International Ministries

Strengthening Families and Communities

October 27, 2016 Journal
Join the network.sm 2972a432a74b4583829edc19ff319dbd9e825c34d424d8aee9fa0e79b5eacefd Tweet

Strengthening Families and Communities

                As we prepared to return to Thailand in January after an 8-month home assignment, I was searching for an answer from God as to the nature of my role here for this, our 5th term on the field.  I was open to a change, particularly because the second grade teacher position I had held for the previous 2 years at CRICS was now being filled by a new IM Volunteer.  I intended to continue in my role as Director of Resource Development and walking alongside the Akha ministries we are connected to, but it seemed like it was time for something more—something different.

                Within 10 days of our returning to Thailand, the 2nd grade teacher received difficult family news that made it critical for her to return to the US, leaving the 2nd grade teaching position once again open.  Soon I was asked to step in and, before I knew it, I was standing in front of 9 little ones, looking to me to provide security and stability as they said “good-bye” to their teacher.  I have to admit that I was challenged for a few weeks…challenged to receive this as God’s answer.  One morning in week 5, I remember waking up and saying to Chuck, “I’m happy.” 

                One reason for my contentment was perhaps that I was given the opportunity to work on another project, and this was in our Akha village of Sukkasem.  We have been involved with Sukkasem since 2001 when we first arrived in Chiang Rai.  As we visited the church when we first came back, we were startled to see how few people were in the 10:30 service and the fact that there were NO children at all.  What had happened?  The pastor shared that most of the children and youth, if they come, come to the 7:00 a.m. service, specifically led by the youth, but that then they either stayed home and watched t.v., played video games, or left the village for the day.  We also noticed that the group of young people who were of the ages of 15-18 were not really coming at all.  They did not go to the youth retreat or go to church.  What had happened to this tight-knit community of faith?  These youth have gotten involved in the activities of the “world” and are honestly not interested in pursuing God right now.  They will even admit that.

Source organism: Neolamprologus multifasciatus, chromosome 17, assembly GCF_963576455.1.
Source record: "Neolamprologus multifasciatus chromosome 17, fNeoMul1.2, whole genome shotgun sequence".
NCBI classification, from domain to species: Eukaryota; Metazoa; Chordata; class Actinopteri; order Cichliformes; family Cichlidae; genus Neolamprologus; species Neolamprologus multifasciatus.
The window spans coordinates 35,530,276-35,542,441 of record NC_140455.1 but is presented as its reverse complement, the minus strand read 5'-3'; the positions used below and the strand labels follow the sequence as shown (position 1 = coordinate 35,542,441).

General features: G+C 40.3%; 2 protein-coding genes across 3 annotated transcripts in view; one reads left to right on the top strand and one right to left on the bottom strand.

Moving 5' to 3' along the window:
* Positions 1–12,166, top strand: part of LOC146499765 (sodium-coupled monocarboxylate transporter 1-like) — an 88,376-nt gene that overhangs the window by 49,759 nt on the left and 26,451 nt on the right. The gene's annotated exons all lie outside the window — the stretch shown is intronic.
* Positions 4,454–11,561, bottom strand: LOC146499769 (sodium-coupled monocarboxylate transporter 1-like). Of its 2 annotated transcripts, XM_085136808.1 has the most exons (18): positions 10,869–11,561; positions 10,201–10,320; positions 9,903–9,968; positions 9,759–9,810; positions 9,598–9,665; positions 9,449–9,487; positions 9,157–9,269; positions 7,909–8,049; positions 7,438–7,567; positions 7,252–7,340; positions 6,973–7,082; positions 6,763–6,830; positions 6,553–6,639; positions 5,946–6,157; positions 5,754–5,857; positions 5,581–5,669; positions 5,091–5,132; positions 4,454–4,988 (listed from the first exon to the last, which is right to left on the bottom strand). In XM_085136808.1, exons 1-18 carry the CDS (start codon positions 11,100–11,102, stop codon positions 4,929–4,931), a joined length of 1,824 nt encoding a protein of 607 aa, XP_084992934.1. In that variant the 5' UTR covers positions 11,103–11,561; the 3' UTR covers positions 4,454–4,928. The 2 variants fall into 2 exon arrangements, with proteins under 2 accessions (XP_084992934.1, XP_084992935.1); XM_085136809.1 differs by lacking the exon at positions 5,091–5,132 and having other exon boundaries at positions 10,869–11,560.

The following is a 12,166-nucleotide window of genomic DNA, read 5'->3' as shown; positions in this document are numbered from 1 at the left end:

As I observed this phenomenon, it became clear to me that the next generation of youth would likely go the same way unless something was done to connect with them.  The pastor and I agreed that I would commit 6 months to coming every week and developing a simple Sunday School program that would hopefully engage them and encourage them in their walk with Christ.  During that time, it would be our goal to discover someone from the village who had the gifting and desire to mentor these children on an ongoing basis as Sunday School teacher and friend.